The 2016 sale of Site B, a large piece of property located on Cape Town’s foreshore, for R86.5-million, has consistently been a thorn in the side of Growthpoint Properties and remains a contested issue today.
According to legal NGO Ndifuna Ukwazi (NU), the City undervalued the property to the tune of R140-million and advertised it with 17,000m2in bulk rights as opposed to the 46,000m2 in zoning rights actually available to the owners of the Site.
On 30 September 2018 then Cape Town Mayor Patricia de Lille, who is now the leader of the GOOD Party, called for a forensic investigation into the sale of Site B just two days after Growthpoint issued a press statement claiming that the company had met the City of Cape Town and agreed it had “purchased Site B for a fair price, through a transparent and legitimate process”.
Months later GOOD and NU are calling for the city to release the findings of its investigation. Both parties have alleged that the city has completed its report into the sale of Site B, but will not release its findings to the public.
In a statement issued by Ndifuna Ukwazi, the NGO asked: “In the many inconsistent narratives issued by the City in defence of the auction, why would the City not release a report that it claims acquits them of any wrongdoing around this sale?”
According to Brett Herron, former DA councillor and current Secretary-General for GOOD, although the report has not been made public, it “apparently finds nothing irregular about the sale, and that nobody can be held responsible for any losses”.
Daily Maverick asked the City of Cape Town to explain why the report had not been released to the public and received the following response from Luthando Tyhalibongo, spokesperson for the city:
“The Forensic investigation into the sale of Site B, Foreshore has been concluded. The investigation revealed that there were no irregularities with regard to the sale of the property.
Please be advised, for access to the forensic report findings, the City advises that you follow due process by applying through the Public Access to Information Act (sic). The City will cooperate with any investigation by the Public Protector.”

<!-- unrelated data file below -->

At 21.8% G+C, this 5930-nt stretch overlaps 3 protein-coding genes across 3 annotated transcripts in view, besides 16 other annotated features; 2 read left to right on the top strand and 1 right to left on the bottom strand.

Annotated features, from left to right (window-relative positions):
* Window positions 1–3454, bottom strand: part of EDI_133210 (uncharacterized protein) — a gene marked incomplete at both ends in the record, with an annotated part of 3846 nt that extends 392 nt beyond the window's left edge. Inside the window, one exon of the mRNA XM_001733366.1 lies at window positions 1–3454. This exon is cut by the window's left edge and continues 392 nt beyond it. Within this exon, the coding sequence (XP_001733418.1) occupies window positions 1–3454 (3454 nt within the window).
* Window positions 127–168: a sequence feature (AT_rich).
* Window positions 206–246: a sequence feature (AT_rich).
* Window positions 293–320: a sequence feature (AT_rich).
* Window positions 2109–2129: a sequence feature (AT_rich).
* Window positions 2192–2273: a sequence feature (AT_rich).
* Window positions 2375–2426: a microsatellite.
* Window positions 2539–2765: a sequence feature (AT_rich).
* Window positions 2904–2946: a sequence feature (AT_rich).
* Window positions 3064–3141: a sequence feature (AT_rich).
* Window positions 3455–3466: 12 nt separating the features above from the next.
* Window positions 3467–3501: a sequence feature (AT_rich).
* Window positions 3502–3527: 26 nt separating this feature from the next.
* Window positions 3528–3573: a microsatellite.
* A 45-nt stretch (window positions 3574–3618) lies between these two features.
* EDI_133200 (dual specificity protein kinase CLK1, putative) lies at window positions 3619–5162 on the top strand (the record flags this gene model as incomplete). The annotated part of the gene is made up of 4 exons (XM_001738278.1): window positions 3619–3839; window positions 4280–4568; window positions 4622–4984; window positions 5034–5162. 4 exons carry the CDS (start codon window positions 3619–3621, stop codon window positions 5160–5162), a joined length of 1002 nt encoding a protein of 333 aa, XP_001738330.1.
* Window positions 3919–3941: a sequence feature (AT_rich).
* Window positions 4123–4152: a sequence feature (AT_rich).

The Promotion of Access to Information Act (PAIA) is government’s official process of complying with section 32 of the Constitution, which states that everyone has the right to access information held by the state.
Speaking directly to Daily Maverick, Jonty Cogger, a Ndifuna Ukwazi attorney said on Friday that the NGO had also been told to send a PAIA application for access to the report.
“While we will request access to the forensic report, we suspect that this will be refused. Our experience in this regard is that City is not forthcoming about public records, especially when these may implicate financial wrongdoing.”
Now, Herron has asked the Office of the Public Protector in Cape Town to prove the sale of Site B and decide if everything was above board because he does not “accept the outcome of the forensic investigation that nobody is responsible for what happened”.
Speaking to Daily Maverick, Herron said GOOD wants to find out if the Democratic Alliance has a relationship with companies such as Growthpoint.
“I’ve had discussions with one of the competing bidders and they were concerned about the level to which Growthpoint was willing to go in that auction, given the advertised development rights. The perception from those who attended the auction was that Growthpoint seemed to be aware that there were more development rights than what was being advertised.”
Herron has tasked the Public Protector with figuring out whether Growthpoint was tipped off to the difference in advertised and actual development rights available to the purchaser of Site B.
Daily Maverick spoke to representatives of Growthpoint and asked the company for comment on Herron’s application to the Public Protector. Growthpoint had not responded at the time of publishing. DM
"By scepticism...we arrive first at suspension of judgement, and second at freedom from disturbance." ~ Sextus Empiricus